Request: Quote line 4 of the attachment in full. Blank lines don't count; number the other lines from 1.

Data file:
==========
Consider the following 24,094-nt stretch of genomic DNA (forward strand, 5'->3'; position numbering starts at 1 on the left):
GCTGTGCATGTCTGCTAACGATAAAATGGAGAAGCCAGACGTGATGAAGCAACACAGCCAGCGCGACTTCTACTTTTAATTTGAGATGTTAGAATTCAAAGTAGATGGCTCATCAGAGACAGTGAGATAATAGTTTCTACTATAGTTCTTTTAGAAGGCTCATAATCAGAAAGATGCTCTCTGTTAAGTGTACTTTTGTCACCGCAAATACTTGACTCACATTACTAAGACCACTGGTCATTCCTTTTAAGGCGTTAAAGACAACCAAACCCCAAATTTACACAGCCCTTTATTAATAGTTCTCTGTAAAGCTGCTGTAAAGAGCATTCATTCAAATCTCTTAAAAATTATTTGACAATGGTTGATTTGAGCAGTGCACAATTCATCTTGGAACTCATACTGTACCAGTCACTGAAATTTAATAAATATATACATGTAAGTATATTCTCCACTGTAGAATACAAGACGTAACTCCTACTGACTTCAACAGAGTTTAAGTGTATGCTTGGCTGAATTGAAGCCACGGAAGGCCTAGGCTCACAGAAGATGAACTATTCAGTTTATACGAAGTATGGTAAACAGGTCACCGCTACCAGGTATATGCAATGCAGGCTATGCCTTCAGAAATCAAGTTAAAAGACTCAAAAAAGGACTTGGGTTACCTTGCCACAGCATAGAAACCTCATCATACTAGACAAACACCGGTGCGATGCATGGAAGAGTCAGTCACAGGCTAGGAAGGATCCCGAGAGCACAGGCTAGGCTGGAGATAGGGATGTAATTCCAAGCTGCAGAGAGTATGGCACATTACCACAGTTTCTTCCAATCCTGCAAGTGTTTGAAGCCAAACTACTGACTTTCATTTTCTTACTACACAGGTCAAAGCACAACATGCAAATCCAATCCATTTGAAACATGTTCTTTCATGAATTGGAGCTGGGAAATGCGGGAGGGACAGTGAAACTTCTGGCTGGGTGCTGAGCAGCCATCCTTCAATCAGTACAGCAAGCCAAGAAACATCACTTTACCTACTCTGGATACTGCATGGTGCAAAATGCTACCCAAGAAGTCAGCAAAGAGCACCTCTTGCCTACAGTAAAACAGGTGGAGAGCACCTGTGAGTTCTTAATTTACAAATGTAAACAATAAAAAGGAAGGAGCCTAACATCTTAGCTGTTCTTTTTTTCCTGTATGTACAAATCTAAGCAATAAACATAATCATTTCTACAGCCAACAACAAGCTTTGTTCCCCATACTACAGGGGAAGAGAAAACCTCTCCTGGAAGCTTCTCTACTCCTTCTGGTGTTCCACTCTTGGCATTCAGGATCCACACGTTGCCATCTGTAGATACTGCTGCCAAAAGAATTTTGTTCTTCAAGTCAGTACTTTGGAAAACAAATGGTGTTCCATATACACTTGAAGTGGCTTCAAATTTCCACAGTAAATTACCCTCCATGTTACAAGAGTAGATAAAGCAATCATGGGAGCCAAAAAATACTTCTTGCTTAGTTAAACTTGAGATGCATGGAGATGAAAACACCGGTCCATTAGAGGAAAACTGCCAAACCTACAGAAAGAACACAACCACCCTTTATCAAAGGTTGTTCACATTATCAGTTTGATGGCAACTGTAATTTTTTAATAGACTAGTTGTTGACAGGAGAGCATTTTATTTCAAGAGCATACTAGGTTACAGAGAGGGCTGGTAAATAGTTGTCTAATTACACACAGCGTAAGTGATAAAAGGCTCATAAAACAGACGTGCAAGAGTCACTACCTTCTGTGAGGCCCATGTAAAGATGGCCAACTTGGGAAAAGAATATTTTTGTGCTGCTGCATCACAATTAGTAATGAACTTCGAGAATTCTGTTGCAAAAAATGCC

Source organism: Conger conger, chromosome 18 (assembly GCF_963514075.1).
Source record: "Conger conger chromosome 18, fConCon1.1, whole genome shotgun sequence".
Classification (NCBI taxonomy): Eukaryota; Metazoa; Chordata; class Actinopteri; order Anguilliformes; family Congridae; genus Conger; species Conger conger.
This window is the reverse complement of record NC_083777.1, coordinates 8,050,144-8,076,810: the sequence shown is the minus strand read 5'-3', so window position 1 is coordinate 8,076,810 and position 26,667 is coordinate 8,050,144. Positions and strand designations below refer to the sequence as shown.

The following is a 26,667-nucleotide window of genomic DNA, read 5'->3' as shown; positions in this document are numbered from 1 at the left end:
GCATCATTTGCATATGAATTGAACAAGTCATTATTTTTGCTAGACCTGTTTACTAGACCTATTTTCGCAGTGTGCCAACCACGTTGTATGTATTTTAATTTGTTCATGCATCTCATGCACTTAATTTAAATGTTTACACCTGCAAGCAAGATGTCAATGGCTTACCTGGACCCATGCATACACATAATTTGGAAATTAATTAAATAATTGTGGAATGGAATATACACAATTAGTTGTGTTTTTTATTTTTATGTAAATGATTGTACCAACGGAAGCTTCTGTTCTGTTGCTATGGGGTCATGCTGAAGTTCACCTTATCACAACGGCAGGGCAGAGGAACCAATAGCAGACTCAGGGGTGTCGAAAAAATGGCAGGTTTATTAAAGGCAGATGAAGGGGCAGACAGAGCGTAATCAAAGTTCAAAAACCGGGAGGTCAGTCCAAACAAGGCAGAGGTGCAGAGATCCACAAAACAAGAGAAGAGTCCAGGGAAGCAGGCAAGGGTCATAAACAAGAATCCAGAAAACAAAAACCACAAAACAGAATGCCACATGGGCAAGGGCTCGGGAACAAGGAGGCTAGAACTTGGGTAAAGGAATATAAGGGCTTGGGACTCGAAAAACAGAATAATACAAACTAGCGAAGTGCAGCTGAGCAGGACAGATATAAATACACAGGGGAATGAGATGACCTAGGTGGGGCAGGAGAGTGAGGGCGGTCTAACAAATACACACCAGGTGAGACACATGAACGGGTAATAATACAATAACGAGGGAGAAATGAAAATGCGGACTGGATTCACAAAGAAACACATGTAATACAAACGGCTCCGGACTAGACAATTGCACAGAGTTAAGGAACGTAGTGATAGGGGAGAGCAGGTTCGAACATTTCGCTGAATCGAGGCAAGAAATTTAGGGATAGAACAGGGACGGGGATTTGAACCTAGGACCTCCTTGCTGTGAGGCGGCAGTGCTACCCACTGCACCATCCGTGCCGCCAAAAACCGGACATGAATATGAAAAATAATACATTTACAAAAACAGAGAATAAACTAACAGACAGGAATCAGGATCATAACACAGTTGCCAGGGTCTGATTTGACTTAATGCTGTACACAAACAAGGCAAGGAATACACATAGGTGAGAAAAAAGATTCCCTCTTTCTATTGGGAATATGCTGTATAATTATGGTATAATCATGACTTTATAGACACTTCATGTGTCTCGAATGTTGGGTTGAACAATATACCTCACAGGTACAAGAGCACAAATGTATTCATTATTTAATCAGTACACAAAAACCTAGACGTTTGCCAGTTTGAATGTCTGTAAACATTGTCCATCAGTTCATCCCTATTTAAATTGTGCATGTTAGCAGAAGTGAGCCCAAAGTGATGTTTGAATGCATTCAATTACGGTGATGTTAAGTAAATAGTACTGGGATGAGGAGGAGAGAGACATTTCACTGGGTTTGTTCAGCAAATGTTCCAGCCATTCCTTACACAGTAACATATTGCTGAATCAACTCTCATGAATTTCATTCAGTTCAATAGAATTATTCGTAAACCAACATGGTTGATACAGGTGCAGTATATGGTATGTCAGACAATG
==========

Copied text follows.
Source record: "Conger conger chromosome 18, fConCon1.1, whole genome shotgun sequence".